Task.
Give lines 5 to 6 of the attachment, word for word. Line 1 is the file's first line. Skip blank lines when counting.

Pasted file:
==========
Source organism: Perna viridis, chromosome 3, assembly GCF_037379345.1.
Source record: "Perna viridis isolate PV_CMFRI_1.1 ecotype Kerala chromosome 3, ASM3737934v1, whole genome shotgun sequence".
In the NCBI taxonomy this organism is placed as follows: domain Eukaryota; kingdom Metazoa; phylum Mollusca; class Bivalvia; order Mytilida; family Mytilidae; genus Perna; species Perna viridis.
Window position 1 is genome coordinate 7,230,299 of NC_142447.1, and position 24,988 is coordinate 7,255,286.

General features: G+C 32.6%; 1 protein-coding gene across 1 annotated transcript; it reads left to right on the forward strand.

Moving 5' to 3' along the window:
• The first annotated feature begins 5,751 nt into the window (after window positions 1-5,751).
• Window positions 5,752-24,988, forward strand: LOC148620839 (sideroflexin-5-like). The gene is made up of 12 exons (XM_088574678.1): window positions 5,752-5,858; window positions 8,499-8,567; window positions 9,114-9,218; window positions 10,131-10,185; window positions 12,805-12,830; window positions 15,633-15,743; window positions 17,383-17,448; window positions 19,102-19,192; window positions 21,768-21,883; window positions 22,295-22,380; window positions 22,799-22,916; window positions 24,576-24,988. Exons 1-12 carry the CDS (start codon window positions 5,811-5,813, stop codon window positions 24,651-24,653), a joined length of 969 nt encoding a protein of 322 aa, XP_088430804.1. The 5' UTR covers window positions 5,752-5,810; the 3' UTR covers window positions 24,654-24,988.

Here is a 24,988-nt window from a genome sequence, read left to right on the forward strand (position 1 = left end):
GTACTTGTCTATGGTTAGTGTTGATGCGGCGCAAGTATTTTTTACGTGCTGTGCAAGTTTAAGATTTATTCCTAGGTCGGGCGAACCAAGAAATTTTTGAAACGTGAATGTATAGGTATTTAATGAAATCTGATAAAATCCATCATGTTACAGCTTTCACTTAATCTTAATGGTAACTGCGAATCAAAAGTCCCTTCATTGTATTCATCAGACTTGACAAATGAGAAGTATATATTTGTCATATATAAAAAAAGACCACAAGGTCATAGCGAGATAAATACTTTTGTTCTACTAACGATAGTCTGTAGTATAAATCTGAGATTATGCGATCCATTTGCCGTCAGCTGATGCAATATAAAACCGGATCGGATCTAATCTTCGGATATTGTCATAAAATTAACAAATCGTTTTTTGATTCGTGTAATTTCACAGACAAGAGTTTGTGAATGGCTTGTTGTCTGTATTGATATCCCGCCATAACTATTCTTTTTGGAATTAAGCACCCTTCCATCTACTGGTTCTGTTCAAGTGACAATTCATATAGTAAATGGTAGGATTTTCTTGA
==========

General features: G+C 32.6%; 1 protein-coding gene across 1 annotated transcript; it reads left to right on the forward strand.

Moving 5' to 3' along the window: